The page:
That is, unless you are looking squarely at that stupendous last name.

So, in light of his retirement announcement Wednesday, it only seems fitting to put together an All-Star team of the best names in baseball. We're looking for who will carry the torch on with Grudz's departure, so it's current players only. No real criteria, other than that the name just has to sound interesting or be really hard to spell -- or both. This is completely subjective, so there's definite room for argument.

Without further ado, here is the 25-man roster (we also listed all names we considered).

CATCHER: Jarrod Saltalamacchia, Red Sox. And here's the team captain. There's no better name in baseball. Backup: J.P. Arencibia, Blue Jays. Also considered: Francisco Cervelli, Yankees; Taylor Teagarden, Rangers.

FIRST BASE: Pablo Sandoval, Giants. Bonus points for having an awesome nickname. Backup: Kila Ka'aihue, Royals. Also considered: Justin Smoak, Mariners

SECOND BASE: Chone Figgins, Mariners. Real slim pickings here. Nearly every name for a second basemen is bland or common. We'll go with Figgins because "Chone" is pronounced "Sean" or "Shaun" or "Shawn." Also considered: Robinson Cano, Yankees; Dan Uggla, Braves.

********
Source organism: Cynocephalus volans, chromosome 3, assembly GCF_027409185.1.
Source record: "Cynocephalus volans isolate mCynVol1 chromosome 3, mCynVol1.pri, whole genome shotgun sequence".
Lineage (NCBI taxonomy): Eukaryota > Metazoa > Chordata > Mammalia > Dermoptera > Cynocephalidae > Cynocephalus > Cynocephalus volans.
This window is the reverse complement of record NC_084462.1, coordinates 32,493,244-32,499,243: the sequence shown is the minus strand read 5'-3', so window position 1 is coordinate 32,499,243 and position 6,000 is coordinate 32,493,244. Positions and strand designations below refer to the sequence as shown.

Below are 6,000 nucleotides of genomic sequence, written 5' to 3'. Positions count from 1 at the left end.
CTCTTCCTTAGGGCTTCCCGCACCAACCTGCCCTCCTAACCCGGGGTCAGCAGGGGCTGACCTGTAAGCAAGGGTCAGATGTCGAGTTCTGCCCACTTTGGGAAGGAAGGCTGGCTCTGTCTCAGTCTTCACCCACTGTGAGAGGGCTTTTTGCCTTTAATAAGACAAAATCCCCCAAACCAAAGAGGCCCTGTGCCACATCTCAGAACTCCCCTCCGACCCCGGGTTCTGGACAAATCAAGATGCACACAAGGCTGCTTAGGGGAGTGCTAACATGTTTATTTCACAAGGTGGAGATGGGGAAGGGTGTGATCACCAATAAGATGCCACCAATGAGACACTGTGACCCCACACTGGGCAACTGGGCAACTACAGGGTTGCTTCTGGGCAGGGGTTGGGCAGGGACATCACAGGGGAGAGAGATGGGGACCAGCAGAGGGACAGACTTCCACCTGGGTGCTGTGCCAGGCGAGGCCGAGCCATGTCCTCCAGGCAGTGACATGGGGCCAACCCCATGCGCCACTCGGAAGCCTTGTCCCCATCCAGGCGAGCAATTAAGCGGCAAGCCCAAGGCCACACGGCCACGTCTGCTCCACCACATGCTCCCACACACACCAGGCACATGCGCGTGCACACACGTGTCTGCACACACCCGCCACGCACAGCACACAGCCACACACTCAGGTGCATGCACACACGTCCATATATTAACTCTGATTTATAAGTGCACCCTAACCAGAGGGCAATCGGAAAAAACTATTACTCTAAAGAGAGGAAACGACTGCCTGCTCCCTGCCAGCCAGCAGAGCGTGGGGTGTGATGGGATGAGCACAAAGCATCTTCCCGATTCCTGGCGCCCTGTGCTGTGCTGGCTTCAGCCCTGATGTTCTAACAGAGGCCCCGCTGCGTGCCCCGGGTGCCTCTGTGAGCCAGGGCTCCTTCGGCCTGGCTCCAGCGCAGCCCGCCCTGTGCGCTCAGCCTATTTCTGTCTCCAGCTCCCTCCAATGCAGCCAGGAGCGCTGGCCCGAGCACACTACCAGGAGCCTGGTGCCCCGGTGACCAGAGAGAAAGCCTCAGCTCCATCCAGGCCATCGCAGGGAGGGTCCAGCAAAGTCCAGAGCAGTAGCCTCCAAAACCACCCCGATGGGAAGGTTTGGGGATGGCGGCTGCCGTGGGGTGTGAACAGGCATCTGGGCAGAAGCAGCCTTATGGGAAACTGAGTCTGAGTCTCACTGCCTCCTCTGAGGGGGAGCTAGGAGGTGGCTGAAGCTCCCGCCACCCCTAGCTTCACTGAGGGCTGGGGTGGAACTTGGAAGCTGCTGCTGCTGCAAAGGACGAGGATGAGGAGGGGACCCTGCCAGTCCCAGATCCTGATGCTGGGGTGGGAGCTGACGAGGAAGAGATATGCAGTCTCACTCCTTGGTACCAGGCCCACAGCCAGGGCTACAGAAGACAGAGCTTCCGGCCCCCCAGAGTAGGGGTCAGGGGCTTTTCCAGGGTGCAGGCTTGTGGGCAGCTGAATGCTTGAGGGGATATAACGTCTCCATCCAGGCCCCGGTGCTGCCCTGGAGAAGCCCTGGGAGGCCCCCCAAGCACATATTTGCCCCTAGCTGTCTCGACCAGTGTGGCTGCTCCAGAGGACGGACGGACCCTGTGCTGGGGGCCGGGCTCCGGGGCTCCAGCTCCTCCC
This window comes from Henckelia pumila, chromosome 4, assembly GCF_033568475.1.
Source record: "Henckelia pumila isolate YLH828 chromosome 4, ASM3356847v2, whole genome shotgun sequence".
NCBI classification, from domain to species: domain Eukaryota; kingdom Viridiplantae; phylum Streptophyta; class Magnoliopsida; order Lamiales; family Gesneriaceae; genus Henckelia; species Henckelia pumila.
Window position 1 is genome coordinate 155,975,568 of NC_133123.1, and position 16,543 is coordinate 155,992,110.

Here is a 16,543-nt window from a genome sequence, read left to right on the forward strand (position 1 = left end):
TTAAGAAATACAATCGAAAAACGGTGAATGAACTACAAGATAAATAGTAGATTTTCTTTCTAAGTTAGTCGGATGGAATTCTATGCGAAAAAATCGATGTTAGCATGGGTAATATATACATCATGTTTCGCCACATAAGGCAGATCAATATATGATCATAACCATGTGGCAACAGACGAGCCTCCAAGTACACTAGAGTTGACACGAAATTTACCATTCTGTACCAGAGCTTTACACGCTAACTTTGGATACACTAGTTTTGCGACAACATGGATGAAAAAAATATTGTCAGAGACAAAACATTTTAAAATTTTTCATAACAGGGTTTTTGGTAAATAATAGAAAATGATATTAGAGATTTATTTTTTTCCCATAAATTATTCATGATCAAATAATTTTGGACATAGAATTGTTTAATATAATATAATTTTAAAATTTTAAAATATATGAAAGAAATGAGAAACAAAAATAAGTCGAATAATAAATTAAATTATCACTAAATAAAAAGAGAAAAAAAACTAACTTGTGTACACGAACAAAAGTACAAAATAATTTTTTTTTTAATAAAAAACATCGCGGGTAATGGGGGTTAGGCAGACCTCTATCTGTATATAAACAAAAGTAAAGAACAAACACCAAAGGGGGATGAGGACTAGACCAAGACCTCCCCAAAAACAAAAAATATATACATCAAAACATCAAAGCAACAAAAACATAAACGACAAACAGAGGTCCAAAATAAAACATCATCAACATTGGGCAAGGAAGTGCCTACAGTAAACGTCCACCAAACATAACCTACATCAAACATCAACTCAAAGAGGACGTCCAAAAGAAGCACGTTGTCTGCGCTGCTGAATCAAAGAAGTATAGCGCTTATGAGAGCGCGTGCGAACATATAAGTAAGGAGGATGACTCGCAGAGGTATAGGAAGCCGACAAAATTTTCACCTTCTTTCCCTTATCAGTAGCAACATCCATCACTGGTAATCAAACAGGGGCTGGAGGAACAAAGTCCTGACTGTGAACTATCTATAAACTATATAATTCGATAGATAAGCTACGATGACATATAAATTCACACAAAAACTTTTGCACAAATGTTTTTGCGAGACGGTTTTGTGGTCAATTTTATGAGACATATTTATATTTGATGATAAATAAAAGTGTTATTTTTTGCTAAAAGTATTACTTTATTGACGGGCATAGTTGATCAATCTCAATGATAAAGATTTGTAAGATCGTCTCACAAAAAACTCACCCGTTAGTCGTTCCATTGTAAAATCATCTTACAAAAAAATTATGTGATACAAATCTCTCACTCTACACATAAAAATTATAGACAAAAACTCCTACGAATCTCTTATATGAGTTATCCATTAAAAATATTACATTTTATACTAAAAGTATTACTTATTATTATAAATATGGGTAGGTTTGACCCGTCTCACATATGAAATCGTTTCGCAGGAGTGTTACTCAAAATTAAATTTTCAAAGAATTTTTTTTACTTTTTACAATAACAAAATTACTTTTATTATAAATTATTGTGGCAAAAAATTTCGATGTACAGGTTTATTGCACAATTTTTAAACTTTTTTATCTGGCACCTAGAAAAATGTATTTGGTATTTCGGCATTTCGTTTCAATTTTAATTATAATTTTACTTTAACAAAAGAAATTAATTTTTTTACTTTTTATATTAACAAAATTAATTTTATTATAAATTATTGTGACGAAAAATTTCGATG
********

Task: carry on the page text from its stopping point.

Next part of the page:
THIRD BASE: Kevin Kouzmanoff, A's. Also considered: Placido Polanco, Phillies.

Troy Tulowitzki, Rockies. Alliteration gets him the nod here. Backup: Yuniesky Betancourt. Also considered: Marco Scutaro, Red Sox; Ryan Theriot, Cardinals.

LEFT FIELD: Scott Podsednik, Blue Jays. Also considered: Chris Coghlan, Marlins; Chris Denorfia, Padres; Ryan Langerhans, Mariners.

CENTER FIELD: Coco Crisp, A's. Another no-brainer. Second easiest pick on here after Saltalamacchia. Backup: Colby Rasmus, Cardinals. Also considered: Nyjer Morgan, Nationals; Rajai Davis, Blue Jays; Cameron Maybin, Padres; Denard Span, Twins; Ryan Spilborghs, Rockies.

RIGHT FIELD: Brennan Boesch, Tigers. Tough call here, but I'm a sucker for the alliteration. Plus, that's just a smooth combo. Props to his parents. Also considered: Jeff Francoeur, Royals; Nate Schierholtz, Giants; Nick Markakis, Orioles.

DESIGNATED HITTER: Milton Bradley, Mariners. Personal feelings aside, this was another obvious one.